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Bishop on C-SPAN’s Newsmakers
Long-term Energy Security, Dominance Contingent on Developing Federal Lands, Offshore

WASHINGTON, D.C., April 30, 2017 -

Earlier today, House Committee on Natural Resources Chairman Rob Bishop (R-UT) appeared on C-SPAN’s Newsmakers to discuss a range of issues including energy development on federal lands, forest management and wildfires and President Trump’s recent executive order on national monuments. Click below to view the interview.


“If the United States is truly going to live up to our potential to become a leader in energy production to the point that we are not only independent but dominant and can actually help our allies in foreign policy, it has to be development that takes place on federal lands and offshore […] That’s the future we have for us, we should not limit ourselves in doing that. There’s an opportunity to do that […] We shouldn’t arbitrarily take any source of energy off the table. We should be encouraging all of them and allowing everything including so-called renewables as well as fossil fuels.”


“ [Wildfires] are one of those ‘backburner’ issues that I want to bring to the forefront. We have to deal with our forest management system. Wildfires are one of those things that are affecting everybody. Republicans and Democrats all get hit up by the fact that there are wildfires. If we are going to handle it it’s not just a matter of suppression, but how we actually manage the forests […]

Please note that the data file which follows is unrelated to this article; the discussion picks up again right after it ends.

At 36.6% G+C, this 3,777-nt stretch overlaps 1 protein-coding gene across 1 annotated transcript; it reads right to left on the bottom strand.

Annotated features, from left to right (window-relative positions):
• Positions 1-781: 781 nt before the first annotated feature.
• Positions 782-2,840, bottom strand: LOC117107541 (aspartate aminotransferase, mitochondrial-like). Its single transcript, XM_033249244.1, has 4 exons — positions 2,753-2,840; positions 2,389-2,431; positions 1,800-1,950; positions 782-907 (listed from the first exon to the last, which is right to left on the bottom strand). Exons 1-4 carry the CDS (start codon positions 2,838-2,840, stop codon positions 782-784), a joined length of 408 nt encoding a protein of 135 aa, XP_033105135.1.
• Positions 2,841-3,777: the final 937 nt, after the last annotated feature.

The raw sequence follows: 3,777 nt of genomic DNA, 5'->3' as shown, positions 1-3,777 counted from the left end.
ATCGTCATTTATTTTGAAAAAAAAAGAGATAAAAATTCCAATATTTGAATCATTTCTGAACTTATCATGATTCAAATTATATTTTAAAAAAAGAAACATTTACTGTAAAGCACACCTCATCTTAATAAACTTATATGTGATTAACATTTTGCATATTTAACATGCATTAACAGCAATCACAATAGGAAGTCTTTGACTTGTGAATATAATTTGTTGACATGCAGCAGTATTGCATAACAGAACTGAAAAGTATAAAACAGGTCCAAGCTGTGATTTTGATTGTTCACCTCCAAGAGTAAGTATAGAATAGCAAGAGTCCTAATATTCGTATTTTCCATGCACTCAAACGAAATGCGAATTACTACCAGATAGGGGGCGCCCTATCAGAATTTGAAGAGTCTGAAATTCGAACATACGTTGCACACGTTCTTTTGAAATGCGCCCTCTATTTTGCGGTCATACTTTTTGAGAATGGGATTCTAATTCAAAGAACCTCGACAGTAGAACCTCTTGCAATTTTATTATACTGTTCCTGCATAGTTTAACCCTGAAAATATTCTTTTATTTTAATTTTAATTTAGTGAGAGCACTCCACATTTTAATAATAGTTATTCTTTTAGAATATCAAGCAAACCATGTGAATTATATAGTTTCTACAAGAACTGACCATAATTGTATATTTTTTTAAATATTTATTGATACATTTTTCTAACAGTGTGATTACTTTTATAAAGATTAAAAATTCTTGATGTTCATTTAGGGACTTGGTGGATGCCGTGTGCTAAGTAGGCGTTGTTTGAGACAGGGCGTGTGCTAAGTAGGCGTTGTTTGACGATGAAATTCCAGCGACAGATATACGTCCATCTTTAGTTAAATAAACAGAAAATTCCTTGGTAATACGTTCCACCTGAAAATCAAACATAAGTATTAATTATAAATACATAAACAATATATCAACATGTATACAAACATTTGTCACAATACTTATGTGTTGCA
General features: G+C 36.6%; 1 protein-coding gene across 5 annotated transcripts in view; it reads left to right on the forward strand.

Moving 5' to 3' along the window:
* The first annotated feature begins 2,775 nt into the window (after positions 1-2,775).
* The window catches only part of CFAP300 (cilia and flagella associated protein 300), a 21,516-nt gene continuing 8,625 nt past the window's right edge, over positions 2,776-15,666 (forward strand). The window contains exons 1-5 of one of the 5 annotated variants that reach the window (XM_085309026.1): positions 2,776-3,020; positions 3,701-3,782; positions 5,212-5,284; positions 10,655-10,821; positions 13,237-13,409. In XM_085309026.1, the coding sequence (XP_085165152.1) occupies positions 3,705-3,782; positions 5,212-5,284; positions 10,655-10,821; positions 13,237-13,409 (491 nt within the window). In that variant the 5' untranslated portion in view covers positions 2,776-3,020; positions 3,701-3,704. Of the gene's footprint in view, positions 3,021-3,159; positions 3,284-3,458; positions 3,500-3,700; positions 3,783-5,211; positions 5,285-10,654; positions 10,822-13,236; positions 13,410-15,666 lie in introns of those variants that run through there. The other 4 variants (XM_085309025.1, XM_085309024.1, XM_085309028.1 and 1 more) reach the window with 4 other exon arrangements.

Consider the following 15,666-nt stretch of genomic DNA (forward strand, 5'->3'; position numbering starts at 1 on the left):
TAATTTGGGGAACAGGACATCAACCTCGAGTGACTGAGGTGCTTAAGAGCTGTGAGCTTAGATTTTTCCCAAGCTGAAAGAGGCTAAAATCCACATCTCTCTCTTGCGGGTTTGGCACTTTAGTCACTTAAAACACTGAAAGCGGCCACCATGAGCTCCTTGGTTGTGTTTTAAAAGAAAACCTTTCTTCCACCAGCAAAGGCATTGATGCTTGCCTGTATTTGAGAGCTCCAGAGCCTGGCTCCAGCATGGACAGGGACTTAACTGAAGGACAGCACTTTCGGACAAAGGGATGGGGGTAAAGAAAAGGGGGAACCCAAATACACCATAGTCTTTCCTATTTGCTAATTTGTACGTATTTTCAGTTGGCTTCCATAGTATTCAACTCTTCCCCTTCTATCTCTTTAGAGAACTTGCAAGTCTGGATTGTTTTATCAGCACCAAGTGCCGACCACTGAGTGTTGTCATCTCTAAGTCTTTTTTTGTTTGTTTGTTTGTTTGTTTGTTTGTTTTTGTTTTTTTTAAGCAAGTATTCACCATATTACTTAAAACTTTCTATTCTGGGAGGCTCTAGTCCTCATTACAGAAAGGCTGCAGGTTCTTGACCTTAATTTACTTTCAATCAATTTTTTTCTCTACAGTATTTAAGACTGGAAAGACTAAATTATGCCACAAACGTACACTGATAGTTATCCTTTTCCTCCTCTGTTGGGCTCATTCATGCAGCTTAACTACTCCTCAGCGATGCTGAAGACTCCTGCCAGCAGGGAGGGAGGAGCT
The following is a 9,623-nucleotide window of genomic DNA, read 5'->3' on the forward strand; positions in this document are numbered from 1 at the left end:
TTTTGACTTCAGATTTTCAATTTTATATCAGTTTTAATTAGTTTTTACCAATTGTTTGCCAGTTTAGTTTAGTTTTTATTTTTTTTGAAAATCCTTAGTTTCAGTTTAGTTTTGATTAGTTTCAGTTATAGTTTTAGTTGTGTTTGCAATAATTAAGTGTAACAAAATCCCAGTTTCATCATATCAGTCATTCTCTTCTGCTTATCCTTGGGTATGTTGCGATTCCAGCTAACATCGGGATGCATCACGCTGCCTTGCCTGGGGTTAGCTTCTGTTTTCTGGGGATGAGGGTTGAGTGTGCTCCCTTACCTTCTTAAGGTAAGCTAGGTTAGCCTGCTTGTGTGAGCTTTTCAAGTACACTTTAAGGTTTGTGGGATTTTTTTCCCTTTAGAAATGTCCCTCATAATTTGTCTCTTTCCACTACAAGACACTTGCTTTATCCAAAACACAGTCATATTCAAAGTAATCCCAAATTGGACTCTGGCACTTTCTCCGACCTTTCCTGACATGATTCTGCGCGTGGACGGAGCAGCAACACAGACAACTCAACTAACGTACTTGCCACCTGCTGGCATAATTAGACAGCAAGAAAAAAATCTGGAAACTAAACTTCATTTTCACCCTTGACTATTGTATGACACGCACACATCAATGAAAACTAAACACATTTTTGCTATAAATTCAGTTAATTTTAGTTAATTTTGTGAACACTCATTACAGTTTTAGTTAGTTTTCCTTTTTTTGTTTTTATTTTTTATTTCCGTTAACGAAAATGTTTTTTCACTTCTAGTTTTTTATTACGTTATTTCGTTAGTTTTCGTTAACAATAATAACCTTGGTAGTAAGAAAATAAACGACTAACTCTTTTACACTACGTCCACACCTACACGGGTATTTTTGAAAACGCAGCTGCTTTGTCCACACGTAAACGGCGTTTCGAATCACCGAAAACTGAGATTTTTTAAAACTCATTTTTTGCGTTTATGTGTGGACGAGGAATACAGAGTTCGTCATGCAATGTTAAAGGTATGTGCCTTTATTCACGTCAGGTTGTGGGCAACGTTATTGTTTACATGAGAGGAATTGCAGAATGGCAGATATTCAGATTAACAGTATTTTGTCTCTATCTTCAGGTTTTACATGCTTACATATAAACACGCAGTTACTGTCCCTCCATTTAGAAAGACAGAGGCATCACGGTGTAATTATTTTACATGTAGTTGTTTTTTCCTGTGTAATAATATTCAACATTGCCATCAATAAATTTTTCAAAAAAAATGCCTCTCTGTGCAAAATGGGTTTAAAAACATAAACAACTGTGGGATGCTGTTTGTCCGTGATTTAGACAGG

“We passed a bill on forest resiliency in the House last year. It didn’t make it through the Senate but we were very close in the energy conference negotiations. We were really close to having something finalized. We want to start that over again because this is essential that we actually do something to protect and improve the quality of our forests which will by its very nature diminish the amount of wildfires we have.”

Executive Order on Monuments:

“What [President Trump] did with the executive order gives us a wonderful opportunity to do it the right way for a change and actually allow people who live in that area – elected officials in those areas, governors from those areas – to have their voices heard. So that in and of itself is a very good first step.”

Antiquities Act:

“ [A] lot will change depending on the result of this review. But the bottom line is the Antiquities Act, which has never been changed or modernized in over 100 years, was passed in an era where there were only 46 states, there was no Park Service, there was no [Bureau of Land Management], there were almost no environmental laws. It was in a different era and what has to happen now more than anything is the ability of making sure that more people have the ability to have their voices heard in how these are developed.”

Contact: Committee Press Office 202-226-9019

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